Producing objects that outlive the parent struct without borrowing

I'm trying to model a behavior where a Parent produces Intermediate objects that, when finalized, will become Leaf. I would like to make it so that Parent is mutably borrowed while working with Intermediate, thus ensuring there's at most one such objects for each Parent that I have.

I've been able to do that without problems so far, but it's my last requirement that's making this difficult. I would also like for no Leaf object to outlive the Parent it came from. But this doesn't seem possible without immutably borrowing Parent and preventing any other Intermediate objects from being created while a Leaf exists.

I'm posting simplified code below. I tried a more involved solution with another object to place the borrows on (allowing &mut Parent to exist independently) and then unifying the lifetime of it with Parent, but that has its own problems.

use std::marker::PhantomData;

struct Parent;

struct Intermediate<'p>(&'p mut Parent);

struct Leaf<'p>(PhantomData<&'p Parent>);

impl Parent {
    fn produce<'p>(&'p mut self) -> Intermediate<'p> {
        Intermediate(self)
    }
}

impl<'p> Intermediate<'p> {
    fn finish(self) -> Leaf<'p> {
        Leaf(PhantomData)
    }
}

fn main() {
    let mut parent = Parent;
    
    let intermediate = parent.produce();
    let leaf1 = intermediate.finish();
    
    let intermediate = parent.produce();
    let leaf2 = intermediate.finish();
    
    // I want this order of destructors
    drop(leaf2);
    drop(leaf1);
    drop(parent);
}

Is there a way to do it without runtime checking & smart pointers?

You need an extra layer.

struct Parent;

struct IntermediateProducer<'p>(&'p mut Parent);

struct Intermediate<'c, 'p>(&'c mut Parent, PhantomData<&'p Parent>);

struct Leaf<'p>(PhantomData<&'p Parent>);

impl Parent {
    fn producer<'p>(&'p mut self) -> IntermediateProducer<'p> {
        IntermediateProducer(self)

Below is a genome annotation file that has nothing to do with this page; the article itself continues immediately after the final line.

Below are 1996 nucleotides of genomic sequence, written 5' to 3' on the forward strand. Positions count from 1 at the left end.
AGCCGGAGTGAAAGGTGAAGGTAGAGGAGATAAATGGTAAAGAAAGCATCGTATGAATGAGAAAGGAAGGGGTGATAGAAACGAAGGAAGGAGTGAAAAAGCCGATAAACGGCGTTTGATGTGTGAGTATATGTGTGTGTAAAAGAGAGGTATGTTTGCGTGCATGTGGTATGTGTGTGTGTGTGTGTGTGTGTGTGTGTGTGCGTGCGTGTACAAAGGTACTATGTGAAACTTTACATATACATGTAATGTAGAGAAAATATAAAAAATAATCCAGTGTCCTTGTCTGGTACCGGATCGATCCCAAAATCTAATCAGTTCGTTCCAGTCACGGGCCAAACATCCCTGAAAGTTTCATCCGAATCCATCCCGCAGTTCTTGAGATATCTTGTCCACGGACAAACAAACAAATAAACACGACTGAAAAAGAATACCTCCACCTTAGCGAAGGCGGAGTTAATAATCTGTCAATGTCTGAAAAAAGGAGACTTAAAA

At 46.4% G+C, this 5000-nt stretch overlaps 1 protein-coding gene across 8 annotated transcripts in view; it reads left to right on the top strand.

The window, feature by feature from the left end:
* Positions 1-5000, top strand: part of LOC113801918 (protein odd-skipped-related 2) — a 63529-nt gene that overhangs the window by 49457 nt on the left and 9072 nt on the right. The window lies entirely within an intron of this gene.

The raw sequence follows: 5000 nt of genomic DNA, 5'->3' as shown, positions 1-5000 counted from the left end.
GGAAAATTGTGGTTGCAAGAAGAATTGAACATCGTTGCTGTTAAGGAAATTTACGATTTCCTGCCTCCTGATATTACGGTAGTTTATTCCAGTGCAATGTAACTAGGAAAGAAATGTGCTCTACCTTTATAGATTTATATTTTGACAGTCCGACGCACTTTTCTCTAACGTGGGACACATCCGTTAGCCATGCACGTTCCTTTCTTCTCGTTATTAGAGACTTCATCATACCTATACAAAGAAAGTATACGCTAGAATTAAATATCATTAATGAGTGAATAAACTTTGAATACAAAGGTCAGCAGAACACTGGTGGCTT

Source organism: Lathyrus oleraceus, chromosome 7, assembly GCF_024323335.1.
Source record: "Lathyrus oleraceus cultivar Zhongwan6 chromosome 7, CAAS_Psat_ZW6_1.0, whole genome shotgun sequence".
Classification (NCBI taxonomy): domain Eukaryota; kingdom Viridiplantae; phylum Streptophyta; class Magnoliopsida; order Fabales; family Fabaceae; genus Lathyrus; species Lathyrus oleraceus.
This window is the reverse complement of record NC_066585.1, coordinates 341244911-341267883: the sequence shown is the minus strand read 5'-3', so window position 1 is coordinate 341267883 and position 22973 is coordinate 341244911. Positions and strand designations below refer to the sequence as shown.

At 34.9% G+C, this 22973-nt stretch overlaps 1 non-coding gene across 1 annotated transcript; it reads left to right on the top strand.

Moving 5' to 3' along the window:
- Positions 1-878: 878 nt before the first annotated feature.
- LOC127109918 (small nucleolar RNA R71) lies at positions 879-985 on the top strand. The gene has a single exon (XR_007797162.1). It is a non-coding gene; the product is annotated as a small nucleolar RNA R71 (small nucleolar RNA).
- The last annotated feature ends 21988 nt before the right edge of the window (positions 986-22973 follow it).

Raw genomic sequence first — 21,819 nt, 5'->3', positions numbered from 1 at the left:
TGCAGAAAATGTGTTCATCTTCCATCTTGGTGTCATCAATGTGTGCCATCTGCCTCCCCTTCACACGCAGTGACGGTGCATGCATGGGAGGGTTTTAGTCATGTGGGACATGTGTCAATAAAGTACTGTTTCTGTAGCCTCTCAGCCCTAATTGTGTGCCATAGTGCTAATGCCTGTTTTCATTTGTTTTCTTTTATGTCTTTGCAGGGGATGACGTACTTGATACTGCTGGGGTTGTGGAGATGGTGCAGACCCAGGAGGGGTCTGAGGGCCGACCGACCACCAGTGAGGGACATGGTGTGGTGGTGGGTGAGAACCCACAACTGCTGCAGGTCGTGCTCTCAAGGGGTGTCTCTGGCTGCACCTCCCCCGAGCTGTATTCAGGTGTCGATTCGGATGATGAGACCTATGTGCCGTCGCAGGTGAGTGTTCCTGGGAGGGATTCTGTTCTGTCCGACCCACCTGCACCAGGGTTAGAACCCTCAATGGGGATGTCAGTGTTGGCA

}
}

impl<'p> IntermediateProducer<'p> {
    fn produce<'c>(&'c mut self) -> Intermediate<'c, 'p> {
        Intermediate(self.0, PhantomData)
    }
}

impl<'c, 'p> Intermediate<'c, 'p> {
    fn finish(self) -> Leaf<'p> {
        Leaf(self.1)
    }
}

playground

I don't think it is possible if the leaf actually needs to hold a reference to the parent, but it works with PhantomData.

1 Like

Thanks a lot, this is perfect because my Leaf does not need to hold a reference.

I've not worked with PhantomData before. Does this also work without introducing a new layer?:

use std::marker::PhantomData;

struct Parent;

struct Intermediate<'i, 'p>(&'i mut Parent, PhantomData<&'p Parent>);

struct Leaf<'p>(PhantomData<&'p Parent>);

impl Parent {
    fn produce<'i, 'p>(&'i mut self) -> Intermediate<'i, 'p> {
        Intermediate(self, PhantomData)
    }
}

impl<'i, 'p> Intermediate<'i, 'p> {
    fn finish(self) -> Leaf<'p> {
        Leaf(self.1)
    }
}

fn main() {
    let mut parent = Parent;
    
    let intermediate = parent.produce();
    let leaf1 = intermediate.finish();
    
    let intermediate = parent.produce();
    let leaf2 = intermediate.finish();
    
    // I want this order of destructors
    drop(leaf2);
    drop(leaf1);
    drop(parent);
}

No, because 'p is unconstrained, so the Leaf may outlive the Parent.

1 Like

Ah , I see that now.